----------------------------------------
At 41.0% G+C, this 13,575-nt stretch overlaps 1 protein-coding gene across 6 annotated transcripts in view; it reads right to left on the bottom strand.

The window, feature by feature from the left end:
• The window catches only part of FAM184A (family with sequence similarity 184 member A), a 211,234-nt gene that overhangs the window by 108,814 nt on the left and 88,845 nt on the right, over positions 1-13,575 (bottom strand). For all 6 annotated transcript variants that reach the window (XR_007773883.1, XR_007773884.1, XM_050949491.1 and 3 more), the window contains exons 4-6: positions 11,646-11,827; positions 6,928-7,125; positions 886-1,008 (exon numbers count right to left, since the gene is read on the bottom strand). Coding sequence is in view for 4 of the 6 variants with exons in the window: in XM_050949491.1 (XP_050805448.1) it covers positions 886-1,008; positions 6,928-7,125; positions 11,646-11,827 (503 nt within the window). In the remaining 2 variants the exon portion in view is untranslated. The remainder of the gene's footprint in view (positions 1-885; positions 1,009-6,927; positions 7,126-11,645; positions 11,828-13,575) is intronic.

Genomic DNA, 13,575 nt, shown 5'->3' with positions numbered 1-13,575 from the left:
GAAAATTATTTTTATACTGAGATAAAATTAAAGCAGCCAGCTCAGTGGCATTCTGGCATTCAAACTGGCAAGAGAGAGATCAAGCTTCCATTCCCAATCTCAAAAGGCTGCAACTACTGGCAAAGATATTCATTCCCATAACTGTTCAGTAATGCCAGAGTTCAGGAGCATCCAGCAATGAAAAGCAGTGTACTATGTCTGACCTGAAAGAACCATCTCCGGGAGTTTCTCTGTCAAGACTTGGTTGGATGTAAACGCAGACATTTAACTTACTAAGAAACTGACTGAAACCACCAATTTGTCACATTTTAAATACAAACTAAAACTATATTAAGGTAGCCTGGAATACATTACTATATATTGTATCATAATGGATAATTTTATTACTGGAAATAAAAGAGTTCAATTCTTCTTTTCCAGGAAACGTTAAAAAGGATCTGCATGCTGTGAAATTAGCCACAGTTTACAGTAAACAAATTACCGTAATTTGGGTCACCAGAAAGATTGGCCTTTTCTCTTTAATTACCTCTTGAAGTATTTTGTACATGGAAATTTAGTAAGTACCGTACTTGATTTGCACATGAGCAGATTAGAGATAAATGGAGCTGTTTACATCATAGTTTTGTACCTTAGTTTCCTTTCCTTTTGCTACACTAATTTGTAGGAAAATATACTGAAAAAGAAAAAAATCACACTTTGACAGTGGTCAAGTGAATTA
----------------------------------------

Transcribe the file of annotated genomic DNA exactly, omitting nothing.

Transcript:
At 41.0% G+C, this 13,575-nt stretch overlaps 1 protein-coding gene across 6 annotated transcripts in view; it reads right to left on the bottom strand.

The window, feature by feature from the left end:
• The window catches only part of FAM184A (family with sequence similarity 184 member A), a 211,234-nt gene that overhangs the window by 108,814 nt on the left and 88,845 nt on the right, over positions 1-13,575 (bottom strand). For all 6 annotated transcript variants that reach the window (XR_007773883.1, XR_007773884.1, XM_050949491.1 and 3 more), the window contains exons 4-6: positions 11,646-11,827; positions 6,928-7,125; positions 886-1,008 (exon numbers count right to left, since the gene is read on the bottom strand). Coding sequence is in view for 4 of the 6 variants with exons in the window: in XM_050949491.1 (XP_050805448.1) it covers positions 886-1,008; positions 6,928-7,125; positions 11,646-11,827 (503 nt within the window). In the remaining 2 variants the exon portion in view is untranslated. The remainder of the gene's footprint in view (positions 1-885; positions 1,009-6,927; positions 7,126-11,645; positions 11,828-13,575) is intronic.

Genomic DNA, 13,575 nt, shown 5'->3' with positions numbered 1-13,575 from the left:
GAAAATTATTTTTATACTGAGATAAAATTAAAGCAGCCAGCTCAGTGGCATTCTGGCATTCAAACTGGCAAGAGAGAGATCAAGCTTCCATTCCCAATCTCAAAAGGCTGCAACTACTGGCAAAGATATTCATTCCCATAACTGTTCAGTAATGCCAGAGTTCAGGAGCATCCAGCAATGAAAAGCAGTGTACTATGTCTGACCTGAAAGAACCATCTCCGGGAGTTTCTCTGTCAAGACTTGGTTGGATGTAAACGCAGACATTTAACTTACTAAGAAACTGACTGAAACCACCAATTTGTCACATTTTAAATACAAACTAAAACTATATTAAGGTAGCCTGGAATACATTACTATATATTGTATCATAATGGATAATTTTATTACTGGAAATAAAAGAGTTCAATTCTTCTTTTCCAGGAAACGTTAAAAAGGATCTGCATGCTGTGAAATTAGCCACAGTTTACAGTAAACAAATTACCGTAATTTGGGTCACCAGAAAGATTGGCCTTTTCTCTTTAATTACCTCTTGAAGTATTTTGTACATGGAAATTTAGTAAGTACCGTACTTGATTTGCACATGAGCAGATTAGAGATAAATGGAGCTGTTTACATCATAGTTTTGTACCTTAGTTTCCTTTCCTTTTGCTACACTAATTTGTAGGAAAATATACTGAAAAAGAAAAAAATCACACTTTGACAGTGGTCAAGTGAATTA